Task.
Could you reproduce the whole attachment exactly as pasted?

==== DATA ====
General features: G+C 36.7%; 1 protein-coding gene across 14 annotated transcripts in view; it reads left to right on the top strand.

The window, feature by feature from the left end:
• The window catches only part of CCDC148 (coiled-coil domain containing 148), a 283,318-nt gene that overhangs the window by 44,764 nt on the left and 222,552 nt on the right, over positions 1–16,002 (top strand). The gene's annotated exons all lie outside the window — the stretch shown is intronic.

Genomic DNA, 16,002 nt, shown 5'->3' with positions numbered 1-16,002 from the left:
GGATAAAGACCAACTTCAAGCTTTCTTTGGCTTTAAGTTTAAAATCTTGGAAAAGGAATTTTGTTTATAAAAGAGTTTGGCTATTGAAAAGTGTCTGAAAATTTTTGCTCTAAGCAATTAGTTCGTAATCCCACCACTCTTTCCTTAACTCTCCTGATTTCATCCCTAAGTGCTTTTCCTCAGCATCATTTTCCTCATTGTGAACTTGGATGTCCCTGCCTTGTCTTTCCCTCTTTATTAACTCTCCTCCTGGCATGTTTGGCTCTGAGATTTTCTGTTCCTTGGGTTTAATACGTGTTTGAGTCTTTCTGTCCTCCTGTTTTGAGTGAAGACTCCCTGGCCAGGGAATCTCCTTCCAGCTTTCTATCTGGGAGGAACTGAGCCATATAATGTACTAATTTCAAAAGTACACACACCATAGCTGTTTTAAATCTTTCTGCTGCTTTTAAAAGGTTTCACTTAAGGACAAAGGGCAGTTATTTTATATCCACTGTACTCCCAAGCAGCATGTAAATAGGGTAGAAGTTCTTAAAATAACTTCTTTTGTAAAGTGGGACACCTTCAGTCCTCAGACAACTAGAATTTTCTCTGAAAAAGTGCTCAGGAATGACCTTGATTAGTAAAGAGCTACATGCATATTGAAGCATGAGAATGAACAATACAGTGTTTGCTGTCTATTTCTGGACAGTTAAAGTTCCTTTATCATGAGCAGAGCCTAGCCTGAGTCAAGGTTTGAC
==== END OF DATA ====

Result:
General features: G+C 36.7%; 1 protein-coding gene across 14 annotated transcripts in view; it reads left to right on the top strand.

The window, feature by feature from the left end:
• The window catches only part of CCDC148 (coiled-coil domain containing 148), a 283,318-nt gene that overhangs the window by 44,764 nt on the left and 222,552 nt on the right, over positions 1–16,002 (top strand). The gene's annotated exons all lie outside the window — the stretch shown is intronic.

Genomic DNA, 16,002 nt, shown 5'->3' with positions numbered 1-16,002 from the left:
GGATAAAGACCAACTTCAAGCTTTCTTTGGCTTTAAGTTTAAAATCTTGGAAAAGGAATTTTGTTTATAAAAGAGTTTGGCTATTGAAAAGTGTCTGAAAATTTTTGCTCTAAGCAATTAGTTCGTAATCCCACCACTCTTTCCTTAACTCTCCTGATTTCATCCCTAAGTGCTTTTCCTCAGCATCATTTTCCTCATTGTGAACTTGGATGTCCCTGCCTTGTCTTTCCCTCTTTATTAACTCTCCTCCTGGCATGTTTGGCTCTGAGATTTTCTGTTCCTTGGGTTTAATACGTGTTTGAGTCTTTCTGTCCTCCTGTTTTGAGTGAAGACTCCCTGGCCAGGGAATCTCCTTCCAGCTTTCTATCTGGGAGGAACTGAGCCATATAATGTACTAATTTCAAAAGTACACACACCATAGCTGTTTTAAATCTTTCTGCTGCTTTTAAAAGGTTTCACTTAAGGACAAAGGGCAGTTATTTTATATCCACTGTACTCCCAAGCAGCATGTAAATAGGGTAGAAGTTCTTAAAATAACTTCTTTTGTAAAGTGGGACACCTTCAGTCCTCAGACAACTAGAATTTTCTCTGAAAAAGTGCTCAGGAATGACCTTGATTAGTAAAGAGCTACATGCATATTGAAGCATGAGAATGAACAATACAGTGTTTGCTGTCTATTTCTGGACAGTTAAAGTTCCTTTATCATGAGCAGAGCCTAGCCTGAGTCAAGGTTTGAC